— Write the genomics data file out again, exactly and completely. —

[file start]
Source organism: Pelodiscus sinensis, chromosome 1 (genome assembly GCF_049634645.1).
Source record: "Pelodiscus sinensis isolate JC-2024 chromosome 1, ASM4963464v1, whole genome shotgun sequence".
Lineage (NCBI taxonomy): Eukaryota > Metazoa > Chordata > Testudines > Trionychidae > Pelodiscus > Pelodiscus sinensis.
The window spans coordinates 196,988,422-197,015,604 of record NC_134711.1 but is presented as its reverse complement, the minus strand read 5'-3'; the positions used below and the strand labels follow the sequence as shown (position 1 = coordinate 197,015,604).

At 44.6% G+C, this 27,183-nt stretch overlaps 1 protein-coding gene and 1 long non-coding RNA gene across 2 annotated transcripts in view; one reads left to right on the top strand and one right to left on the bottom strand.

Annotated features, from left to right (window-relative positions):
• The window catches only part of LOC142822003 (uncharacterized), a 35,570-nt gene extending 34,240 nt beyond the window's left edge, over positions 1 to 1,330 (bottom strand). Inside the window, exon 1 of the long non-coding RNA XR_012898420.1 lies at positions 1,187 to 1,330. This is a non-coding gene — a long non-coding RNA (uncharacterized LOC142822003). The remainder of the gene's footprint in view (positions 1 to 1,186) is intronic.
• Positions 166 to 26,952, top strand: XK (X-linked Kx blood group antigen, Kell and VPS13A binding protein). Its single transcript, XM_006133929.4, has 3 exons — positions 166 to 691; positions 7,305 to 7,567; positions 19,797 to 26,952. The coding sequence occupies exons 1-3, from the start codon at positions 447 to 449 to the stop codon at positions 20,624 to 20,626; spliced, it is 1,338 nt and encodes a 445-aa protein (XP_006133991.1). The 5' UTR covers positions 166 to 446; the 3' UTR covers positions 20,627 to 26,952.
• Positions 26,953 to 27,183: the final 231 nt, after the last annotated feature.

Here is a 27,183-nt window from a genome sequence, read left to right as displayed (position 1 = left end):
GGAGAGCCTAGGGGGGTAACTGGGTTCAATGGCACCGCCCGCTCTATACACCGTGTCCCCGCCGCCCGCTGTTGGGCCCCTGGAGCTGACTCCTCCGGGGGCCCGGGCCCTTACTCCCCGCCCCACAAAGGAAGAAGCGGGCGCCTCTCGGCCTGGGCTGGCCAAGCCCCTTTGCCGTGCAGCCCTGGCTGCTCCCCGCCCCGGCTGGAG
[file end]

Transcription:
Source organism: Pelodiscus sinensis, chromosome 1 (genome assembly GCF_049634645.1).
Source record: "Pelodiscus sinensis isolate JC-2024 chromosome 1, ASM4963464v1, whole genome shotgun sequence".
Lineage (NCBI taxonomy): Eukaryota > Metazoa > Chordata > Testudines > Trionychidae > Pelodiscus > Pelodiscus sinensis.
The window spans coordinates 196,988,422-197,015,604 of record NC_134711.1 but is presented as its reverse complement, the minus strand read 5'-3'; the positions used below and the strand labels follow the sequence as shown (position 1 = coordinate 197,015,604).

At 44.6% G+C, this 27,183-nt stretch overlaps 1 protein-coding gene and 1 long non-coding RNA gene across 2 annotated transcripts in view; one reads left to right on the top strand and one right to left on the bottom strand.

Annotated features, from left to right (window-relative positions):
• The window catches only part of LOC142822003 (uncharacterized), a 35,570-nt gene extending 34,240 nt beyond the window's left edge, over positions 1 to 1,330 (bottom strand). Inside the window, exon 1 of the long non-coding RNA XR_012898420.1 lies at positions 1,187 to 1,330. This is a non-coding gene — a long non-coding RNA (uncharacterized LOC142822003). The remainder of the gene's footprint in view (positions 1 to 1,186) is intronic.
• Positions 166 to 26,952, top strand: XK (X-linked Kx blood group antigen, Kell and VPS13A binding protein). Its single transcript, XM_006133929.4, has 3 exons — positions 166 to 691; positions 7,305 to 7,567; positions 19,797 to 26,952. The coding sequence occupies exons 1-3, from the start codon at positions 447 to 449 to the stop codon at positions 20,624 to 20,626; spliced, it is 1,338 nt and encodes a 445-aa protein (XP_006133991.1). The 5' UTR covers positions 166 to 446; the 3' UTR covers positions 20,627 to 26,952.
• Positions 26,953 to 27,183: the final 231 nt, after the last annotated feature.

Here is a 27,183-nt window from a genome sequence, read left to right as displayed (position 1 = left end):
GGAGAGCCTAGGGGGGTAACTGGGTTCAATGGCACCGCCCGCTCTATACACCGTGTCCCCGCCGCCCGCTGTTGGGCCCCTGGAGCTGACTCCTCCGGGGGCCCGGGCCCTTACTCCCCGCCCCACAAAGGAAGAAGCGGGCGCCTCTCGGCCTGGGCTGGCCAAGCCCCTTTGCCGTGCAGCCCTGGCTGCTCCCCGCCCCGGCTGGAG